They walked through Denver; one carrying a beer, the other wearing blue sunglasses. The city was absent, dry.
“Why aren’t laundromats open in St. Louis on Sundays?”
“This ain’t St. Louis.”
They went down a street, found a couch, and sat.
“So what I’m saying is, there’s nothing out there, beyond us, I mean.”
“What about the laundromats?”
“The laundromats, in St. Louis?”
“Shit, you haven’t heard a word…”
A crowd passed the alley, unknowing and free. Red signs, cowboy boots. The air was sweet and thin, the light was flat.
“It’s just a weird mountain town.”
“With mass shootings.”
The cousins watched The Thing together, almost obsessively. Some days, they’d watch the film more than once, their record for continuous viewing being nine.
They owned many copies of the film, each one slightly different: a second-hand VHS cassette, a collector’s LaserDisc, a cable-access taping dubbed in Japanese. Some versions had been edited, rearranged; an entirely silent version held new meaning, hypnotic without dialogue or soundtrack. One tape held traces of other films underneath its recorded layer.
Later, the cousins could only share thoughts on the film through letters, as they were both incarcerated in different parts of the world. Some letters explored the psychology of paranoia that imbued the film, others touched on the innovative special effects. A favorite topic was the film’s eerie, minimalist score.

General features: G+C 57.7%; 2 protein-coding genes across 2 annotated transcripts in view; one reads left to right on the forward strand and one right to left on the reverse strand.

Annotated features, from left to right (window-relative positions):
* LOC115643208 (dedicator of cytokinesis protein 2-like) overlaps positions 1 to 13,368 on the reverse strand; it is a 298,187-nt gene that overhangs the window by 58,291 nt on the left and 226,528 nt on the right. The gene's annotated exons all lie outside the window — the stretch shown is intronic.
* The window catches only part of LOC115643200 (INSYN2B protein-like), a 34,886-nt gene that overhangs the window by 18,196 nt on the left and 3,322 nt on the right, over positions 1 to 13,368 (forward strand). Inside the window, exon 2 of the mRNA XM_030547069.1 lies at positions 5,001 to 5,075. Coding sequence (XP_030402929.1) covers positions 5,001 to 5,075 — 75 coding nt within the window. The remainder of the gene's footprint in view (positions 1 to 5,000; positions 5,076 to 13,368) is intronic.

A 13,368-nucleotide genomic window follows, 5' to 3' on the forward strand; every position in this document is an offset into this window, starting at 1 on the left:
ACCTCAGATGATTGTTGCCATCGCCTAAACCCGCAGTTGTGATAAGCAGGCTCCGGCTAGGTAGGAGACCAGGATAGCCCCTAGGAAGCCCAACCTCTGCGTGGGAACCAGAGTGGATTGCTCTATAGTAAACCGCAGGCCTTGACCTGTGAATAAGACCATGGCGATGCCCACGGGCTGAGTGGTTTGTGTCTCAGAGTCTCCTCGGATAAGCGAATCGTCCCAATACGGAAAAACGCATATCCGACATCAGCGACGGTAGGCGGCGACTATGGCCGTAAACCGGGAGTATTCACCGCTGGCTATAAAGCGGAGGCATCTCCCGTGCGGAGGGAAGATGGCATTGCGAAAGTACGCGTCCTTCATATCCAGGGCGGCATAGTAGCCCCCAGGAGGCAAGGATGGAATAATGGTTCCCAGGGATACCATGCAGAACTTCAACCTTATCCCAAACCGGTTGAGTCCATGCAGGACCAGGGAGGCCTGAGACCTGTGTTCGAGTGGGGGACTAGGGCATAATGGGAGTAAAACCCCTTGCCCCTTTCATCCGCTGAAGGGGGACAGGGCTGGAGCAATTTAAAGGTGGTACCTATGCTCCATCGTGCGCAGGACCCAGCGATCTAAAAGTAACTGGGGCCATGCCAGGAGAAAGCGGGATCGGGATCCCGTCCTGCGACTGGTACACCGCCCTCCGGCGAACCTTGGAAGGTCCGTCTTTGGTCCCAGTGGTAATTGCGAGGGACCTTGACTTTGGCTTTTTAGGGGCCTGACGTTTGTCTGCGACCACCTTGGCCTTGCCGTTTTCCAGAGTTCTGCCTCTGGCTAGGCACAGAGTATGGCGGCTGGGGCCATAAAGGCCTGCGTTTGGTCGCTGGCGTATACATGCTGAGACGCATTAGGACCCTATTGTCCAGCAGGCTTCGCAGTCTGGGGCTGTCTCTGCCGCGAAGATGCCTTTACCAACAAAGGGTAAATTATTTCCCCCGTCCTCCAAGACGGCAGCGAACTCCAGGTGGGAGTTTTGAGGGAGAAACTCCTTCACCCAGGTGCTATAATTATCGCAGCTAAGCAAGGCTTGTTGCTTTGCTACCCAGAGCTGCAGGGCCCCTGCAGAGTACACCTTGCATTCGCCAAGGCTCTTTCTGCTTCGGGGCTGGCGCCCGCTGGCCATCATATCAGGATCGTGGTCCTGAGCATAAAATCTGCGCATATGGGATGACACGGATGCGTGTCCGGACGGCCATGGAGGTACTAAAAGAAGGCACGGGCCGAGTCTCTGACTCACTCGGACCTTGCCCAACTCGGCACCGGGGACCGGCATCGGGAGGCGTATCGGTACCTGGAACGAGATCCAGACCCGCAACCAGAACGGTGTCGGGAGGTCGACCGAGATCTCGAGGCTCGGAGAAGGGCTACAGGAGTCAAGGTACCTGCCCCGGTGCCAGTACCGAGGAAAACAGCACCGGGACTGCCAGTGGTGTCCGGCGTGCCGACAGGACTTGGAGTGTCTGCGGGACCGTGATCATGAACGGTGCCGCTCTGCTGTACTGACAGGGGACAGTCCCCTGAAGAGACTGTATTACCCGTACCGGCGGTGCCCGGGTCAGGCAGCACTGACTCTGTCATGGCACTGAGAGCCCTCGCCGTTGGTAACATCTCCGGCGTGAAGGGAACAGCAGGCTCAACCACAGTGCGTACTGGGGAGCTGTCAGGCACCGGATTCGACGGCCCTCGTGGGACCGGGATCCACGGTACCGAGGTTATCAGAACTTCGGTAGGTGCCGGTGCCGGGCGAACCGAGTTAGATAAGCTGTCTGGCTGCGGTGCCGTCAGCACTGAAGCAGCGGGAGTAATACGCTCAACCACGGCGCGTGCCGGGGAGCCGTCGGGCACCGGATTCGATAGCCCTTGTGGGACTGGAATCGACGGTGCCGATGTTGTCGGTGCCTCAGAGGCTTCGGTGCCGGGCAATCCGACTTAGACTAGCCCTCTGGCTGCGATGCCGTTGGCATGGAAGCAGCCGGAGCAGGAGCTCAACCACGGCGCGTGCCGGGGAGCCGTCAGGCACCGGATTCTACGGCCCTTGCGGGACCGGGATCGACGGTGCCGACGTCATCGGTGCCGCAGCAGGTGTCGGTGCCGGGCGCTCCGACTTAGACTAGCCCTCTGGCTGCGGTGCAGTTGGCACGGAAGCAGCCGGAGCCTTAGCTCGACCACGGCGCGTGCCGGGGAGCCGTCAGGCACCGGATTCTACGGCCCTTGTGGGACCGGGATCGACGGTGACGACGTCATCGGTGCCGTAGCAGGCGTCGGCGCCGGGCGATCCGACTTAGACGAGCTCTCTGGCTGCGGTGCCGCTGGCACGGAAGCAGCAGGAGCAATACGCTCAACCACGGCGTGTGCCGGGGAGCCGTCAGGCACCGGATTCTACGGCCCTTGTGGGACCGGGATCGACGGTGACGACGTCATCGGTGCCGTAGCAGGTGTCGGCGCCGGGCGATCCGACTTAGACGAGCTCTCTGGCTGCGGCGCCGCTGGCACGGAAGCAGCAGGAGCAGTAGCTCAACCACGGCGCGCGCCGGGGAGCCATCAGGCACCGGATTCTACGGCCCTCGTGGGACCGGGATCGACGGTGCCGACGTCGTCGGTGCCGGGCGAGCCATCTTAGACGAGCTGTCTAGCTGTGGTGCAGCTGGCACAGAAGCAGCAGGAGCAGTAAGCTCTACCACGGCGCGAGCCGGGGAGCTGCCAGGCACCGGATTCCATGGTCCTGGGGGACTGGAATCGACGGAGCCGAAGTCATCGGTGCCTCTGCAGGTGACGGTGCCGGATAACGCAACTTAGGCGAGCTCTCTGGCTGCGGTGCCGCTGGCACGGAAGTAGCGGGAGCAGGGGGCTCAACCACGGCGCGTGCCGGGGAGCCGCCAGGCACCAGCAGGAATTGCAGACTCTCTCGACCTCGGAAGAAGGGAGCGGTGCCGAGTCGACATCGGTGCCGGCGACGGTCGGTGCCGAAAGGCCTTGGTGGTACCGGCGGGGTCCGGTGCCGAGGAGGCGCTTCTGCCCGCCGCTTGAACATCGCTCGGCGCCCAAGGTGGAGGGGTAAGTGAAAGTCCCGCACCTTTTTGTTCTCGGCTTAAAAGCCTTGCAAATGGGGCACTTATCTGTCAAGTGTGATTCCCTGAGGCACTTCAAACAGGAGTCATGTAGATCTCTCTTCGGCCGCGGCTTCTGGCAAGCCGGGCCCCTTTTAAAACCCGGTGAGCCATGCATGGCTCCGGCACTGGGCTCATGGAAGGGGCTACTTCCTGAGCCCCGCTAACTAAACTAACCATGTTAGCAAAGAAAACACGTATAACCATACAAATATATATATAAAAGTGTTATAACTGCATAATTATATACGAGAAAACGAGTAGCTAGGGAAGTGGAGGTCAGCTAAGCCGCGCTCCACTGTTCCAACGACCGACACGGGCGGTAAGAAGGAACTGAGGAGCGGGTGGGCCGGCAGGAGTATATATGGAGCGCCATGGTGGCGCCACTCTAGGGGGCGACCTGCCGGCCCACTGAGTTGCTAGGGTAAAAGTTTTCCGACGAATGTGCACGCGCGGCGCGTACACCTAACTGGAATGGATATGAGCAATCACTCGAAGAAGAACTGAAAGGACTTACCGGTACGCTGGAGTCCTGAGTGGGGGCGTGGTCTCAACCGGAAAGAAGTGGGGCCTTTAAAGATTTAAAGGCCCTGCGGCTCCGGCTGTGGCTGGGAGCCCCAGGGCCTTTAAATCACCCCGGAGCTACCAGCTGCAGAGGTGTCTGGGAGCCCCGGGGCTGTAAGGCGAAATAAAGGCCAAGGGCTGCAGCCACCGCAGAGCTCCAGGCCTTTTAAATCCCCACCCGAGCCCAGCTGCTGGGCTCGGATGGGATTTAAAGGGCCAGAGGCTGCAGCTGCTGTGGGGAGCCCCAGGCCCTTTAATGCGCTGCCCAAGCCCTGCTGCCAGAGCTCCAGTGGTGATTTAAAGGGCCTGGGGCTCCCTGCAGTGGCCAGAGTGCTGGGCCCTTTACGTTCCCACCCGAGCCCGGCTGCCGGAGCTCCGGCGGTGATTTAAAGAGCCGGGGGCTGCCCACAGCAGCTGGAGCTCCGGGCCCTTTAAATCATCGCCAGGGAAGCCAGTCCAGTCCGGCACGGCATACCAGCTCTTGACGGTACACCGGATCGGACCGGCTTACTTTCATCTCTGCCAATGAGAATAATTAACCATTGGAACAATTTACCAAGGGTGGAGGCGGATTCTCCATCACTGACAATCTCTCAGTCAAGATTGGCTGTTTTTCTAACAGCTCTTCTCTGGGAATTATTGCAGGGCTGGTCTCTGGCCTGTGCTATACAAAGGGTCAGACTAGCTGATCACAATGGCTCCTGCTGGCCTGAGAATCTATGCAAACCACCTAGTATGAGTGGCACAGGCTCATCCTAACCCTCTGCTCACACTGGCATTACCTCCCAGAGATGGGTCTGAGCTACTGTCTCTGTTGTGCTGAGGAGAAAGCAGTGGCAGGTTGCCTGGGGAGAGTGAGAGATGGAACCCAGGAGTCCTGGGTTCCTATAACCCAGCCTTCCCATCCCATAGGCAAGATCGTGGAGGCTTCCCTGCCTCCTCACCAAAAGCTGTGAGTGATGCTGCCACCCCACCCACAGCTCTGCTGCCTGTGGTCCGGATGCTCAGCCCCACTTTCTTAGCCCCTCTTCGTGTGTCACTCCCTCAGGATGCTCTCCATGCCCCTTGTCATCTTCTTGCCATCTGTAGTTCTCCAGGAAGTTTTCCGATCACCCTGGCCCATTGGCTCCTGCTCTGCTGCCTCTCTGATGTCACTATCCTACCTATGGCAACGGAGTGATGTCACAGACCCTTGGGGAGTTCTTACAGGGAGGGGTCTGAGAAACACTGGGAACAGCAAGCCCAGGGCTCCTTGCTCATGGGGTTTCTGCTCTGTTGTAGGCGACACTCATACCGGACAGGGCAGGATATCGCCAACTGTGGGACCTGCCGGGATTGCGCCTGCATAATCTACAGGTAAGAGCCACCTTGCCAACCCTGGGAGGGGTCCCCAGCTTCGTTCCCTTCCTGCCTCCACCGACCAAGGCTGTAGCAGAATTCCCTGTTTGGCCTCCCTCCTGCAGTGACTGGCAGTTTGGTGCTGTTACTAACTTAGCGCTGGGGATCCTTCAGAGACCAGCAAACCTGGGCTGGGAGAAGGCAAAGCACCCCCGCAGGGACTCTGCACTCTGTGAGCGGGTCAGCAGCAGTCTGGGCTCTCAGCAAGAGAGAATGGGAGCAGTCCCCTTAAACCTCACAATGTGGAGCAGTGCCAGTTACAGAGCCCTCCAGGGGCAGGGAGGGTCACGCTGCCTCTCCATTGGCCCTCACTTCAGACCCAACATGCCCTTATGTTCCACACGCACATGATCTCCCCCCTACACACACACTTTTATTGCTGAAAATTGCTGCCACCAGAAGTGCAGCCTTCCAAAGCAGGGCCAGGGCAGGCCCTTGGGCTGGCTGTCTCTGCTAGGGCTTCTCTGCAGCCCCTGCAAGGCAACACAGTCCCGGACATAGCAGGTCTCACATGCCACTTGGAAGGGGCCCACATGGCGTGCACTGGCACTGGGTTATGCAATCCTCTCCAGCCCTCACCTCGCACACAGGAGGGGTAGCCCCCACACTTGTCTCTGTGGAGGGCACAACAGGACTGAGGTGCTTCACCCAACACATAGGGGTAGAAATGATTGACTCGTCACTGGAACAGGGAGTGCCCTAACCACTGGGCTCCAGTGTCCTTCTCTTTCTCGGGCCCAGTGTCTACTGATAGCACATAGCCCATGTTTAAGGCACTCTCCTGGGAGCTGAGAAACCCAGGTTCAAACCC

At some point, the letters simplified to mere lines of dialogue. Their relationship had crystallized and an essential form of communication emerged.
“How will we make it?”
“Maybe we shouldn’t.”
It was all they would need.
The cat’s following me; I’m upstairs in the kitchen, she’s out on the porch. I’m back downstairs, she’s out in the garden. It’s a game without end. Silent neighbors. She’s the gardener, I’m the caretaker. Cat can’t come in though. I’m supposed to be invisible, and a cat in the house is not good. She’ll tip me off. So we keep the glass between us for now.